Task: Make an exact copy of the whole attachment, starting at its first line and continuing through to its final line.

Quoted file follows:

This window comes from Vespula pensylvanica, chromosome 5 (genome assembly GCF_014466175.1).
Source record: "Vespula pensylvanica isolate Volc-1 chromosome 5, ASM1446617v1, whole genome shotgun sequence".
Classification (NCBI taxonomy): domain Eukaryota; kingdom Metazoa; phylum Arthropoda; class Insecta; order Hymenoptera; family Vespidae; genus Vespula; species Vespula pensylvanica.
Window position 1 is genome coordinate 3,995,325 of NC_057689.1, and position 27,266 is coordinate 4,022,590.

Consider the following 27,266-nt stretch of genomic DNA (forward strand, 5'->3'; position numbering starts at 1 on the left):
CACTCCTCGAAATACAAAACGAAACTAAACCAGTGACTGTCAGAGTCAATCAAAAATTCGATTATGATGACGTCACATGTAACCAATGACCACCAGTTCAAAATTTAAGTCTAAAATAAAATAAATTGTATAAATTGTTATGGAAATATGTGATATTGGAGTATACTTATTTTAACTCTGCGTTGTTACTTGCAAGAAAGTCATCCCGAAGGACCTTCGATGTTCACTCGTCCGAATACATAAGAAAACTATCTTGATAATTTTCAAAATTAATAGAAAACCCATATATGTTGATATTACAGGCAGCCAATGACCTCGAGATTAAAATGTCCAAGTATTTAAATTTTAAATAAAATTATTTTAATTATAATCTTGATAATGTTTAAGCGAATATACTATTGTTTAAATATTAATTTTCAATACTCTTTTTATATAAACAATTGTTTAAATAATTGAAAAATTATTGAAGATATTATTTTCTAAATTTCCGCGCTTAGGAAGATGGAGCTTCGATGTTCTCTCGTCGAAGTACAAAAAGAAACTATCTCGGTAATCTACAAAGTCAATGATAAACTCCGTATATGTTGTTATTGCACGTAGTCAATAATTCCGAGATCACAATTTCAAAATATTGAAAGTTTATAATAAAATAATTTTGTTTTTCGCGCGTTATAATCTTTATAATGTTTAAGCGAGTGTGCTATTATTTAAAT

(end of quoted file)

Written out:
This window comes from Vespula pensylvanica, chromosome 5 (genome assembly GCF_014466175.1).
Source record: "Vespula pensylvanica isolate Volc-1 chromosome 5, ASM1446617v1, whole genome shotgun sequence".
Classification (NCBI taxonomy): domain Eukaryota; kingdom Metazoa; phylum Arthropoda; class Insecta; order Hymenoptera; family Vespidae; genus Vespula; species Vespula pensylvanica.
Window position 1 is genome coordinate 3,995,325 of NC_057689.1, and position 27,266 is coordinate 4,022,590.

Consider the following 27,266-nt stretch of genomic DNA (forward strand, 5'->3'; position numbering starts at 1 on the left):
CACTCCTCGAAATACAAAACGAAACTAAACCAGTGACTGTCAGAGTCAATCAAAAATTCGATTATGATGACGTCACATGTAACCAATGACCACCAGTTCAAAATTTAAGTCTAAAATAAAATAAATTGTATAAATTGTTATGGAAATATGTGATATTGGAGTATACTTATTTTAACTCTGCGTTGTTACTTGCAAGAAAGTCATCCCGAAGGACCTTCGATGTTCACTCGTCCGAATACATAAGAAAACTATCTTGATAATTTTCAAAATTAATAGAAAACCCATATATGTTGATATTACAGGCAGCCAATGACCTCGAGATTAAAATGTCCAAGTATTTAAATTTTAAATAAAATTATTTTAATTATAATCTTGATAATGTTTAAGCGAATATACTATTGTTTAAATATTAATTTTCAATACTCTTTTTATATAAACAATTGTTTAAATAATTGAAAAATTATTGAAGATATTATTTTCTAAATTTCCGCGCTTAGGAAGATGGAGCTTCGATGTTCTCTCGTCGAAGTACAAAAAGAAACTATCTCGGTAATCTACAAAGTCAATGATAAACTCCGTATATGTTGTTATTGCACGTAGTCAATAATTCCGAGATCACAATTTCAAAATATTGAAAGTTTATAATAAAATAATTTTGTTTTTCGCGCGTTATAATCTTTATAATGTTTAAGCGAGTGTGCTATTATTTAAAT